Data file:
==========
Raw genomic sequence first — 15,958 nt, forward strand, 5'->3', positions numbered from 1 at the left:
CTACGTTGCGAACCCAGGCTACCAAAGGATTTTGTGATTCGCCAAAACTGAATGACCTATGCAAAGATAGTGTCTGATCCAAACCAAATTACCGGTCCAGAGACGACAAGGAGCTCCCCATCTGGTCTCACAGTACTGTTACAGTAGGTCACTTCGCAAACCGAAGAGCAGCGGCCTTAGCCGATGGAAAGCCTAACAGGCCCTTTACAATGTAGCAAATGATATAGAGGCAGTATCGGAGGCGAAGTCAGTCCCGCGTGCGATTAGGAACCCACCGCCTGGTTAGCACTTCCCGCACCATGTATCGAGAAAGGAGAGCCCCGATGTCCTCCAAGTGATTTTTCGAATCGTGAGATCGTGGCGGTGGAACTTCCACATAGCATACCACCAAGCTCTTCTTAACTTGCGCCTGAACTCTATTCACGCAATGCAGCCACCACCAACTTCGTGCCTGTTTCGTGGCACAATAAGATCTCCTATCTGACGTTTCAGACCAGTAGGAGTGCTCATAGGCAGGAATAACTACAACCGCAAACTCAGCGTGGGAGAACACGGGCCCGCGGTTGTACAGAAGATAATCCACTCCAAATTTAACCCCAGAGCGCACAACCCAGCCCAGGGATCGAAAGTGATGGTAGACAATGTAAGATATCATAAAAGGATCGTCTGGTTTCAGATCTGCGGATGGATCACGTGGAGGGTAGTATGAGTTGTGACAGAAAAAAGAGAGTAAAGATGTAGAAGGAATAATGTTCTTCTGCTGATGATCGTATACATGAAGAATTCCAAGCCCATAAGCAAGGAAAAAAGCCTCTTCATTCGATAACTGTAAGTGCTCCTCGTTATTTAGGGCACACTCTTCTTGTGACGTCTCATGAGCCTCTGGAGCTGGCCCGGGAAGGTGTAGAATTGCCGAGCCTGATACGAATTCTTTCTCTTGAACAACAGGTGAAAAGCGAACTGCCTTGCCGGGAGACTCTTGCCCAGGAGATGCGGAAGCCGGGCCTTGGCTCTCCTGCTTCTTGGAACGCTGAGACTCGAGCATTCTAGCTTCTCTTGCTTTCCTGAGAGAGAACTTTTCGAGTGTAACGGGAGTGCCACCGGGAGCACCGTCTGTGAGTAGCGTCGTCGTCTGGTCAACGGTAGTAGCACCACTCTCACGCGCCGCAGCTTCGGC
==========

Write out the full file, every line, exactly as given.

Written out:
Raw genomic sequence first — 15,958 nt, forward strand, 5'->3', positions numbered from 1 at the left:
CTACGTTGCGAACCCAGGCTACCAAAGGATTTTGTGATTCGCCAAAACTGAATGACCTATGCAAAGATAGTGTCTGATCCAAACCAAATTACCGGTCCAGAGACGACAAGGAGCTCCCCATCTGGTCTCACAGTACTGTTACAGTAGGTCACTTCGCAAACCGAAGAGCAGCGGCCTTAGCCGATGGAAAGCCTAACAGGCCCTTTACAATGTAGCAAATGATATAGAGGCAGTATCGGAGGCGAAGTCAGTCCCGCGTGCGATTAGGAACCCACCGCCTGGTTAGCACTTCCCGCACCATGTATCGAGAAAGGAGAGCCCCGATGTCCTCCAAGTGATTTTTCGAATCGTGAGATCGTGGCGGTGGAACTTCCACATAGCATACCACCAAGCTCTTCTTAACTTGCGCCTGAACTCTATTCACGCAATGCAGCCACCACCAACTTCGTGCCTGTTTCGTGGCACAATAAGATCTCCTATCTGACGTTTCAGACCAGTAGGAGTGCTCATAGGCAGGAATAACTACAACCGCAAACTCAGCGTGGGAGAACACGGGCCCGCGGTTGTACAGAAGATAATCCACTCCAAATTTAACCCCAGAGCGCACAACCCAGCCCAGGGATCGAAAGTGATGGTAGACAATGTAAGATATCATAAAAGGATCGTCTGGTTTCAGATCTGCGGATGGATCACGTGGAGGGTAGTATGAGTTGTGACAGAAAAAAGAGAGTAAAGATGTAGAAGGAATAATGTTCTTCTGCTGATGATCGTATACATGAAGAATTCCAAGCCCATAAGCAAGGAAAAAAGCCTCTTCATTCGATAACTGTAAGTGCTCCTCGTTATTTAGGGCACACTCTTCTTGTGACGTCTCATGAGCCTCTGGAGCTGGCCCGGGAAGGTGTAGAATTGCCGAGCCTGATACGAATTCTTTCTCTTGAACAACAGGTGAAAAGCGAACTGCCTTGCCGGGAGACTCTTGCCCAGGAGATGCGGAAGCCGGGCCTTGGCTCTCCTGCTTCTTGGAACGCTGAGACTCGAGCATTCTAGCTTCTCTTGCTTTCCTGAGAGAGAACTTTTCGAGTGTAACGGGAGTGCCACCGGGAGCACCGTCTGTGAGTAGCGTCGTCGTCTGGTCAACGGTAGTAGCACCACTCTCACGCGCCGCAGCTTCGGC